I have belatedly caught up with Simon Beckett, whose third David Hunter novel is set in Tennessee’s Anthropological Research Laboratory, colloquially known as the ‘Body Farm’. After his previous cases in the fens of eastern England (The Chemistry of Death) and on a tiny, storm-wrecked island off the north of Scotland (Written in Bone), Hunter takes a visiting stint at the Tennessee lab while he recovers from the cliffhanger at the end of Written in Bone, when he was the victim of a surprise attack by an insane murderer. Hunter, who has lost his self-confidence and is sad about the ending of a relationship, is enjoying his scientific investigations in collaboration with the head of the lab Tom Liebermann. In this strange facility, people who have donated their bodies to scientific research are left outside after their deaths and the decomposition of their corpses is studied by scientists, with the aim of improving future forensic investigations.
All is going reasonably well for David, who is welcomed by his new colleagues and beginning to feel more stable, when a body in an advanced stage of decomposition is discovered in a remote cabin in the woods nearby. The Tennessee Bureau of Investigation (TBI), led by Dan Gardner, don’t want Hunter involved in their investigation as he’s English (i.e. not American), and instead put their trust in an egotistical profiler. Liebermann is nearing retirement age and suffers from a heart condition, so he insists that Hunter is involved in the analysis of the body (soon, inevitably, to become bodies, plural) – hence Hunter is not only privy to strange inconsistencies that quickly become apparent, but also points many of them out in the first place to the bemused investigators. Events escalate, and the TBI realise they are on the track of a serial killer – a killer who always seems to be one step ahead and who has unusually detailed knowledge of forensic pathology.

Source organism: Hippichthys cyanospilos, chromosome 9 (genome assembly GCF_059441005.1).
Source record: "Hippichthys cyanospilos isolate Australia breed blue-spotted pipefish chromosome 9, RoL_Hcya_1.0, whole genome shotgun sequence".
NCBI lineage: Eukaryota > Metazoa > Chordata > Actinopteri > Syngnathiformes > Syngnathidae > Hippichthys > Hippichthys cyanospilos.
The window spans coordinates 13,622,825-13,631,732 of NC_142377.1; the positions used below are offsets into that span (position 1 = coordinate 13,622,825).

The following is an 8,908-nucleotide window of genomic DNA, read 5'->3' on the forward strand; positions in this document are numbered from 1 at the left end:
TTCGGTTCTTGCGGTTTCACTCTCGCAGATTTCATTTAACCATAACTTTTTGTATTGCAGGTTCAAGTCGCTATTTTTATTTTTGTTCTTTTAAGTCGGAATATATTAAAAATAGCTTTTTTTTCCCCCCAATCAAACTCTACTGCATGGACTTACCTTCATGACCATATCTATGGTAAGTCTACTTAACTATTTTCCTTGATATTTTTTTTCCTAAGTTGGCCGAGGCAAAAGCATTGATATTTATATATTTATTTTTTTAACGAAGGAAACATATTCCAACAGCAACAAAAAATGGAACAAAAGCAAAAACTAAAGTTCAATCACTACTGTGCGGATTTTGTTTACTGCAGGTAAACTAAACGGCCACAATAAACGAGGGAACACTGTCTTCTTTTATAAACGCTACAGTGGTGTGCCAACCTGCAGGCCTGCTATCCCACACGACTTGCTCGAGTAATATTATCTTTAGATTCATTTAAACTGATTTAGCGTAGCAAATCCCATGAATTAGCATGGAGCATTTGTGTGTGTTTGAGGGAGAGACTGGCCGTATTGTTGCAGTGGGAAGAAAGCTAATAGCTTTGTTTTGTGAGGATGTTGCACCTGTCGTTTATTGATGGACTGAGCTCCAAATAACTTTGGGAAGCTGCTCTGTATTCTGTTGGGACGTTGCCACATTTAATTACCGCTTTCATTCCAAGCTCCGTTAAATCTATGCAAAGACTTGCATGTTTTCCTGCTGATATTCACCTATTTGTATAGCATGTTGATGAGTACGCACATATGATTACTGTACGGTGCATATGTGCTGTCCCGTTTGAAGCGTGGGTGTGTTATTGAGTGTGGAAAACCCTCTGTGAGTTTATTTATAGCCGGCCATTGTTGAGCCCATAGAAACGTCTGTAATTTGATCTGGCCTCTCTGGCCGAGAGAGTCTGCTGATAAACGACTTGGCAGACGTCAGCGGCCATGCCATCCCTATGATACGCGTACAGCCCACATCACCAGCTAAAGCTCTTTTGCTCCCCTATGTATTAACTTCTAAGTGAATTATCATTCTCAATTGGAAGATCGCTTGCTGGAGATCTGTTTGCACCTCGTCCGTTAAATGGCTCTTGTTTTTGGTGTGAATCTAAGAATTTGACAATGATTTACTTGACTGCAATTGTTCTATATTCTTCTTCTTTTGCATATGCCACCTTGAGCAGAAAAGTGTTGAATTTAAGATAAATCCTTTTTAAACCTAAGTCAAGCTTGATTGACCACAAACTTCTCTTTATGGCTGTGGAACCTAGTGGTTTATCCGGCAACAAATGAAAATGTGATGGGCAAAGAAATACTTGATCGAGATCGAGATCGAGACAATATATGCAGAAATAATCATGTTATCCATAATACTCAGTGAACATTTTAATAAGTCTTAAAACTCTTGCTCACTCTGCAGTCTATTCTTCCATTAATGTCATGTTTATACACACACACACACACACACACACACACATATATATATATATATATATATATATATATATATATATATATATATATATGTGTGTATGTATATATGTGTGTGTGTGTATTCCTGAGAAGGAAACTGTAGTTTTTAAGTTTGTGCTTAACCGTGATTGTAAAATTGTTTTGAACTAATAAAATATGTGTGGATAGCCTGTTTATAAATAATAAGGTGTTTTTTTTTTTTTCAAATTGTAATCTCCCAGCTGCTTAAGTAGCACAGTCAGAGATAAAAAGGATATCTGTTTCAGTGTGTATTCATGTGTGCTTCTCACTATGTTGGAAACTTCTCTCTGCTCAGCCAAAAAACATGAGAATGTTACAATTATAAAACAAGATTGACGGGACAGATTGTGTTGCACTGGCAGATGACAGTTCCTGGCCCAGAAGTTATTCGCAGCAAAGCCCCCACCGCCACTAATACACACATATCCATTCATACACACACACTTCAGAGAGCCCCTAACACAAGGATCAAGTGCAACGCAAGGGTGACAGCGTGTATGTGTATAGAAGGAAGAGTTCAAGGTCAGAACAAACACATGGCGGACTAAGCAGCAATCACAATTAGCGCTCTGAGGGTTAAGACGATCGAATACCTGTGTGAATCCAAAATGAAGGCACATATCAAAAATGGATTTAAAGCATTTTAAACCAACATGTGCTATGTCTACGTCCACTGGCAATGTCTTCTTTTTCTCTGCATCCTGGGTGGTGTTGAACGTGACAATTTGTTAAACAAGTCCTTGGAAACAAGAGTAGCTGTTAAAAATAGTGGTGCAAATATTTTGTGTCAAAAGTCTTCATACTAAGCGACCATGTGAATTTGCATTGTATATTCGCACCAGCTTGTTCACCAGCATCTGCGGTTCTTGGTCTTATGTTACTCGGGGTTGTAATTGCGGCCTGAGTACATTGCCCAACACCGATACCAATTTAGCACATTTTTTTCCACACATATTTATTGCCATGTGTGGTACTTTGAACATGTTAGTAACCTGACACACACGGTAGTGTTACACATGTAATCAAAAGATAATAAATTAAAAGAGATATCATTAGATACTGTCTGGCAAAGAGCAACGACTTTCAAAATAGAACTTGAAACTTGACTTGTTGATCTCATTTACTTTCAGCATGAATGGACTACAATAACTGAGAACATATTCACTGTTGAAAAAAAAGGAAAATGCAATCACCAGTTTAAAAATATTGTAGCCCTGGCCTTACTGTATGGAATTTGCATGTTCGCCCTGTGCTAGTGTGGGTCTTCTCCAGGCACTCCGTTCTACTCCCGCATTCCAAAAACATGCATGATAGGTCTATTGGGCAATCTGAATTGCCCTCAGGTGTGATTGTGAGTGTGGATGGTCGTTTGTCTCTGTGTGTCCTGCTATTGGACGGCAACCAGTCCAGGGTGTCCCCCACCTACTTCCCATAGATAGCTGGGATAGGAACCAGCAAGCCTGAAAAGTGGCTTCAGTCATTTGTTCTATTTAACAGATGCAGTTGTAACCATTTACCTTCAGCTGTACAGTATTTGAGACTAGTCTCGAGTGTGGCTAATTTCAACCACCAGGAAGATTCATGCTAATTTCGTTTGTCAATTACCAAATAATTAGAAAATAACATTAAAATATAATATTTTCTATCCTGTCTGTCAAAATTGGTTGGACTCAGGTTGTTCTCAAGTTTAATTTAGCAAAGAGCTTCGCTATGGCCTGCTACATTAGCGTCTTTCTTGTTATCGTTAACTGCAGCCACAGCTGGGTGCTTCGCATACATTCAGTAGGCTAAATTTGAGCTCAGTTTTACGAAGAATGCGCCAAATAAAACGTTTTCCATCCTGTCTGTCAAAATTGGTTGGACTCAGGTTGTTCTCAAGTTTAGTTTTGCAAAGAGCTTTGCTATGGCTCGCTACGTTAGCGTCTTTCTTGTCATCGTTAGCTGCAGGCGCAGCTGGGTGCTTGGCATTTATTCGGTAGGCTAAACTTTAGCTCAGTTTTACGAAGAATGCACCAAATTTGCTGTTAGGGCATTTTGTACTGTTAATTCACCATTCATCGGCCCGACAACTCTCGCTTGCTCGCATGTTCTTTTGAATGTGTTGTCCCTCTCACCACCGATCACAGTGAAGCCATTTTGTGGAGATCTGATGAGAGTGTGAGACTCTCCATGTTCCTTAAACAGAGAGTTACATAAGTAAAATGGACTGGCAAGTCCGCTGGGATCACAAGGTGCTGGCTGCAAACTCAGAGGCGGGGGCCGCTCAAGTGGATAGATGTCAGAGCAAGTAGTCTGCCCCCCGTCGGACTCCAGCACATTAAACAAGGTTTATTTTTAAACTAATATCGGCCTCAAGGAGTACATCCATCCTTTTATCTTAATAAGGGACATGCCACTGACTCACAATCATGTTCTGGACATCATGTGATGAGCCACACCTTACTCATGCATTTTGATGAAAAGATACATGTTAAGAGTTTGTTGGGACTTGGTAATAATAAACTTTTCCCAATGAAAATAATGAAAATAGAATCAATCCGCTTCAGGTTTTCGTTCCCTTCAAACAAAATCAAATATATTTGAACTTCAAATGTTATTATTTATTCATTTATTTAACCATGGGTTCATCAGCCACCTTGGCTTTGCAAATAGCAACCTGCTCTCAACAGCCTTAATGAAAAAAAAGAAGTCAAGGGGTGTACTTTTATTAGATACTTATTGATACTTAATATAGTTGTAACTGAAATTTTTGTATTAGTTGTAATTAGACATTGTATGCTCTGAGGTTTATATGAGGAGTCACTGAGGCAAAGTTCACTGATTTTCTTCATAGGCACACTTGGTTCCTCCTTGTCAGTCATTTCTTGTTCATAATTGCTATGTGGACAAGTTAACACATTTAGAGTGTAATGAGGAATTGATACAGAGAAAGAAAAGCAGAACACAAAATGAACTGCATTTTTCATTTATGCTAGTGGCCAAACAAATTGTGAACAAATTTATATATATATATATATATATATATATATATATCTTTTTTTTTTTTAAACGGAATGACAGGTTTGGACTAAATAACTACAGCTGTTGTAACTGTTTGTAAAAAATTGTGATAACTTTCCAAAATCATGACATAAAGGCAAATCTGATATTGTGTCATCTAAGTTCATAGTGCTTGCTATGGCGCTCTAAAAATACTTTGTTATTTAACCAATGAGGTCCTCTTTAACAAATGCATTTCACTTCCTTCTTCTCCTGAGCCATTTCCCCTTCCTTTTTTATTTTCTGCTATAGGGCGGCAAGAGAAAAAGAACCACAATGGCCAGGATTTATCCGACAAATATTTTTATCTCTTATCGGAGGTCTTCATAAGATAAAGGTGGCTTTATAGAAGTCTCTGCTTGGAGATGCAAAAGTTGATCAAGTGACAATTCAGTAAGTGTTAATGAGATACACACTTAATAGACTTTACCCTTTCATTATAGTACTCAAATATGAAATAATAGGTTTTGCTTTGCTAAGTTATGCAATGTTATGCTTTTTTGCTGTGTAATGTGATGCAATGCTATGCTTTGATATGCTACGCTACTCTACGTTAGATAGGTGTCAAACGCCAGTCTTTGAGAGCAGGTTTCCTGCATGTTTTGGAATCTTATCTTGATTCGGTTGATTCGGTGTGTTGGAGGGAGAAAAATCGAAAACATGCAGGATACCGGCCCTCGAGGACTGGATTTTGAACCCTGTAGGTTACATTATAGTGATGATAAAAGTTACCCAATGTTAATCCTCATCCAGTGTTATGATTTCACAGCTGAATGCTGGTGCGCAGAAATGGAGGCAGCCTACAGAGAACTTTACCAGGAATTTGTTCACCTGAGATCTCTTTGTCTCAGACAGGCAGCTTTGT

Although I found this book over-leisurely and long, it is a jolly good read. The investigators are sharp and although the killer leads them a jarring St Vitus’s dance, the plotting is tight, rich in detail, and logical. Suspects and victims crop up with increasing regularity, with Hunter (mainly) and the TBI team uncovering a range of clues that lead them into further mysteries. The forensic details and post-mortems are described with authoritative detail in direct, scientific prose, unflinchingly providing the reader with the essential information but passing on quickly from the more gruesome aspects. I could have done without the over-used device in crime fiction of interleaving the story with “in the mind of the killer” passages in italic. The result would have been a more focused, and perhaps more chilling, read. Although the first half of the book is too slow, it really takes off in the last quarter, leading to an exciting ending to the case. In many such novels, the ending can be a bit of a predictable let down, so I commend the author for keeping the tension so high and compelling.
Simon Beckett’s novels have been compared to those of Patricia Cornwell. This novel is much better, being a mixture of a very good plot and overwhelmingly convincing account of forensic pathological and anthropological details. It seems that Hunter might not continue taking on Scarpetta in her own country, but even so, I would encourage readers who like the Scarpetta novels, or the Tempe Brennan novels of Kathy Reichs, to do themselves a favour and read this far superior fare.
There is an interesting article bound into this edition of the novel in which Simon Beckett writes about the background to the David Hunter novels and his inspiration for writing them.
*I purchased this novel for £2.99 as part of a W H Smith/Times “book of the week” promotion.
Whispers of the Dead has been reviewed at Euro Crime by Michelle Peckham.